Hadley says the country now faces encroachment from Iran and the sectarian war in Syria.
The fear, he says, is that if the opposition is successful in toppling Bashar Assad in Syria, that sentiment might bleed over into Iraq and spark a sectarian war to topple Maliki. With the complete withdrawal of U.S. troops from the nation, he says, Iraq is not getting needed support.
"The United States is not playing the role it needs to play in terms of helping Iraq get through this difficult transition period," he says.
As for the future of the U.S. role in Iraq, the American presence has shifted from the military to the CIA, which is covertly helping Iraq build up its counterterrorism operations.
JACKI LYDEN, HOST:
It's WEEKENDS on ALL THINGS CONSIDERED from NPR News. I'm Jacki Lyden.
Coming up, soul-searching at a Republican conclave, plus tweeting and meeting an introspective Lance Armstrong. But first, 10 years ago on Tuesday, the U.S. invaded Iraq.
(SOUNDBITE OF NEWS REPORTS)
UNIDENTIFIED MAN #1: The crews missiles are raining down on Baghdad.
UNIDENTIFIED MAN #2: The edifice of the man responsible for two decades of tyranny pulled down.
PRESIDENT GEORGE W. BUSH: Major combat operations in Iraq have ended.
UNIDENTIFIED MAN #3: U.S. and Iraqi forces continue their lightning sweep into Fallujah.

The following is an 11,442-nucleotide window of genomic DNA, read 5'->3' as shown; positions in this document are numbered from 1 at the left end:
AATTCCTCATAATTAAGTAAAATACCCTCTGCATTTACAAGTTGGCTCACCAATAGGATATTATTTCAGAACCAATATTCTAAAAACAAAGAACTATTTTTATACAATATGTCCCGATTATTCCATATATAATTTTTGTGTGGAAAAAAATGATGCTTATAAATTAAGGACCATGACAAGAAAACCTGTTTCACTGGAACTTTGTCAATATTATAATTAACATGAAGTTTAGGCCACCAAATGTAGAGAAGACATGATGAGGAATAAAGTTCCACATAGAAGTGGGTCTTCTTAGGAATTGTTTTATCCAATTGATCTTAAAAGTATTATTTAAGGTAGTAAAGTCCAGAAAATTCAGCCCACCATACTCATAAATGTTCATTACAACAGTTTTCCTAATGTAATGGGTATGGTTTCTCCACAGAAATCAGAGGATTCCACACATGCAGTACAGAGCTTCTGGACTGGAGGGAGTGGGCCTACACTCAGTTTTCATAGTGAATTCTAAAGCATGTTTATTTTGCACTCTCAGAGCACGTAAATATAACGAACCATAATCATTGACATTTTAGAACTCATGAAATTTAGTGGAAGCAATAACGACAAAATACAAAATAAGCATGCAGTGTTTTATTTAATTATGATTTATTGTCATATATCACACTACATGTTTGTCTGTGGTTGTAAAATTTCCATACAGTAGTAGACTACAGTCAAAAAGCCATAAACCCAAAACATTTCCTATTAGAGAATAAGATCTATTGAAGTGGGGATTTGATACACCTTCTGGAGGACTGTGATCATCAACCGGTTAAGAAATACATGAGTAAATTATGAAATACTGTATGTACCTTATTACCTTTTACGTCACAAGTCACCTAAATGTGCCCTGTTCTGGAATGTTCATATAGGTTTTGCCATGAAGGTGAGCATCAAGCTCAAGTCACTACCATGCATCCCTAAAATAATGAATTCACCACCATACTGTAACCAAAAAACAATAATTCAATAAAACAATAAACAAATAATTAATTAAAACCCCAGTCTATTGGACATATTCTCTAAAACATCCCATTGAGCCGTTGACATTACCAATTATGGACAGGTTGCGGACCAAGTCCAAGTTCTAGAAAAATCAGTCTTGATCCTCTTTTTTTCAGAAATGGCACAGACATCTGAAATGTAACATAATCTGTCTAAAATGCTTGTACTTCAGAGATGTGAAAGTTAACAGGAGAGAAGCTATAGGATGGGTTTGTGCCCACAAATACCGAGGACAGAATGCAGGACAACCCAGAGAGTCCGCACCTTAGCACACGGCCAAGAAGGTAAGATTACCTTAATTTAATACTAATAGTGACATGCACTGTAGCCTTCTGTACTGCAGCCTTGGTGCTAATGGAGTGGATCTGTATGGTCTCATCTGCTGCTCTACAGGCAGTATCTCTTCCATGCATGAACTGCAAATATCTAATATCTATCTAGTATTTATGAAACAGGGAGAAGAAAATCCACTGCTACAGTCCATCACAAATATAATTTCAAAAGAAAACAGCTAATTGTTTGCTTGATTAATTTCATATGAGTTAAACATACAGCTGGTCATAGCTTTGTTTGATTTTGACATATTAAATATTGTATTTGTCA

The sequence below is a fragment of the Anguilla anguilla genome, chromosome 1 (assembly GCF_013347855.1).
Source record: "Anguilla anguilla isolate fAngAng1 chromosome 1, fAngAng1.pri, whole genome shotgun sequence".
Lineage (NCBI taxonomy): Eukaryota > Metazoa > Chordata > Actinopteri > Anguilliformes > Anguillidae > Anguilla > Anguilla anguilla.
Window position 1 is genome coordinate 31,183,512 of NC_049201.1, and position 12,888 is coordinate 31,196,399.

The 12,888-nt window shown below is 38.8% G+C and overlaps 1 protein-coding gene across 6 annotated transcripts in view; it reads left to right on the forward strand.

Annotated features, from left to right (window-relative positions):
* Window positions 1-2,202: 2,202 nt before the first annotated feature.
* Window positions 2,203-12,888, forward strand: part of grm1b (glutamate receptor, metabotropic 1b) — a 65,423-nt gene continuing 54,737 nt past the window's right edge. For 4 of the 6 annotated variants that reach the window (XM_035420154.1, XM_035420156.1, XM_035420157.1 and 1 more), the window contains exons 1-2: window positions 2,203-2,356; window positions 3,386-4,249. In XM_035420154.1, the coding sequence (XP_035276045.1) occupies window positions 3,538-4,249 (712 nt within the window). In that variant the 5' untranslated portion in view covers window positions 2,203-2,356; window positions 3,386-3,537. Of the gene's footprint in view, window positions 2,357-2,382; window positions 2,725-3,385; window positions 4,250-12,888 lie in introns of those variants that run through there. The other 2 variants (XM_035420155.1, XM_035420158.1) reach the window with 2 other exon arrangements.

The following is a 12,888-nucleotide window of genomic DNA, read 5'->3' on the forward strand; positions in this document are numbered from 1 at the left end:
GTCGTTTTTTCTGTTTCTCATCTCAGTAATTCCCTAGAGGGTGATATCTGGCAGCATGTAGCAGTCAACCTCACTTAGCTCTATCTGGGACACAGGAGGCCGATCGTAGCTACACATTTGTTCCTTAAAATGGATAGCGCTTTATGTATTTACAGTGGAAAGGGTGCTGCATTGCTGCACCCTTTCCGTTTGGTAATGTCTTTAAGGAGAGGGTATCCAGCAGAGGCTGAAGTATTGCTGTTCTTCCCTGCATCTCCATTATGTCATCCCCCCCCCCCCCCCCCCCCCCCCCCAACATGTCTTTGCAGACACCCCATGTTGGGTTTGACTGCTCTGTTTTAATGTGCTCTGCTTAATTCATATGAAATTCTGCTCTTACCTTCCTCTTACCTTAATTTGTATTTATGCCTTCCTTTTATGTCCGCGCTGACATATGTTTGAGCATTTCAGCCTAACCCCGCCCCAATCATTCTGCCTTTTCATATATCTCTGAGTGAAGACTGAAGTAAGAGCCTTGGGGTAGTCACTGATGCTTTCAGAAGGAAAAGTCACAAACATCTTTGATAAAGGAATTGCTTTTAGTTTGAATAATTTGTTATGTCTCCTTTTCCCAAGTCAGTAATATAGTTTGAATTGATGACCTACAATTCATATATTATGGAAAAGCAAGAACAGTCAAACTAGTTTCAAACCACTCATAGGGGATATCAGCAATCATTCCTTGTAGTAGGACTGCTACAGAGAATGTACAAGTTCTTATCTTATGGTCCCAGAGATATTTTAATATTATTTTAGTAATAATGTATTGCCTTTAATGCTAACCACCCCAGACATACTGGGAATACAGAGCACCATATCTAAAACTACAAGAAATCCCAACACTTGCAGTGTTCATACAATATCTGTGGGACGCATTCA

UNIDENTIFIED WOMAN: They choose to vote. Women in (unintelligible)...
PRESIDENT BARACK OBAMA: The rest of our troops in Iraq will come home by the end of the year.
LYDEN: By any count - and there have been many - the toll has been devastating. In blood, about 4,400 U.S. troops and more than 100,000 Iraqi civilians dead. And in treasure, combined costs of the war come to an astounding $2 trillion. A new report out of Brown University finds that includes future commitments like veteran care. Our cover story today: the Iraq War, where we stand 10 years later.
Even though the war officially ended in December of 2011, there are those who still live with its legacy and always will. Shannon Meehan is a veteran living in suburban Philadelphia with his wife and three young sons. Back in 2007, Meehan was 24 years old and a tank platoon leader in the city of Baqubah. He was on a control mission traveling house to house making sure they were clear.
SHANNON MEEHAN: My soldiers came upon one house in particular that basically appeared to be booby-trapped to us. And I called in a mortar strike in what I thought was an effort to protect the lives of my soldiers. And mortar rounds were fired and etched through the sky, making their way to this house. And as they came in, they destroyed the target, they destroyed the house. And at first, I remember feeling this sense of relief.
However, that feeling quickly changed when we received word that there was an innocent family inside that house. There was a mother and father, and their children huddled inside that house that I had just destroyed. And trying to reconcile what I had just done destroying this family with what our mission was, you know, they're in direct contrast with each other, and I was just overwhelmed with a sense of disbelief and guilt immediately.
LYDEN: I'm wondering how it is that you live or cope with the image of what happened to the family.